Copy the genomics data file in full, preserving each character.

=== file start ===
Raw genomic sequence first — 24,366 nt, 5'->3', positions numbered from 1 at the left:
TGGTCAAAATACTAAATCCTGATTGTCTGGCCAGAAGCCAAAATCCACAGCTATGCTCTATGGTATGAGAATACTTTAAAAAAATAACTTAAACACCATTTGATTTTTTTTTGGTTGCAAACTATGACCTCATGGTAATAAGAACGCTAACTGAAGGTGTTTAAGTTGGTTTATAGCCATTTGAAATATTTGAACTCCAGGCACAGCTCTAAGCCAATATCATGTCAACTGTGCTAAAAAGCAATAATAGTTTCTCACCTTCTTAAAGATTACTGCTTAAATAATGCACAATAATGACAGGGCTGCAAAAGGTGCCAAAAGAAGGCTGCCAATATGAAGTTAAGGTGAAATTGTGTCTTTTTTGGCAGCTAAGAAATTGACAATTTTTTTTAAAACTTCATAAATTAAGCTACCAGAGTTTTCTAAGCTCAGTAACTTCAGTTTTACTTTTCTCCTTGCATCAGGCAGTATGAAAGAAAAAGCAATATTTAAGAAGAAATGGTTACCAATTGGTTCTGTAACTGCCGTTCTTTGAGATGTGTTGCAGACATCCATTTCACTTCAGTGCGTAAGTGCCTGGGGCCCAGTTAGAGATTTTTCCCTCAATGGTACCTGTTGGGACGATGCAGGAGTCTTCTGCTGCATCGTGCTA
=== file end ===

Raw genomic sequence first — 24,366 nt, 5'->3', positions numbered from 1 at the left:
TGGTCAAAATACTAAATCCTGATTGTCTGGCCAGAAGCCAAAATCCACAGCTATGCTCTATGGTATGAGAATACTTTAAAAAAATAACTTAAACACCATTTGATTTTTTTTTGGTTGCAAACTATGACCTCATGGTAATAAGAACGCTAACTGAAGGTGTTTAAGTTGGTTTATAGCCATTTGAAATATTTGAACTCCAGGCACAGCTCTAAGCCAATATCATGTCAACTGTGCTAAAAAGCAATAATAGTTTCTCACCTTCTTAAAGATTACTGCTTAAATAATGCACAATAATGACAGGGCTGCAAAAGGTGCCAAAAGAAGGCTGCCAATATGAAGTTAAGGTGAAATTGTGTCTTTTTTGGCAGCTAAGAAATTGACAATTTTTTTTAAAACTTCATAAATTAAGCTACCAGAGTTTTCTAAGCTCAGTAACTTCAGTTTTACTTTTCTCCTTGCATCAGGCAGTATGAAAGAAAAAGCAATATTTAAGAAGAAATGGTTACCAATTGGTTCTGTAACTGCCGTTCTTTGAGATGTGTTGCAGACATCCATTTCACTTCAGTGCGTAAGTGCCTGGGGCCCAGTTAGAGATTTTTCCCTCAATGGTACCTGTTGGGACGATGCAGGAGTCTTCTGCTGCATCGTGCTA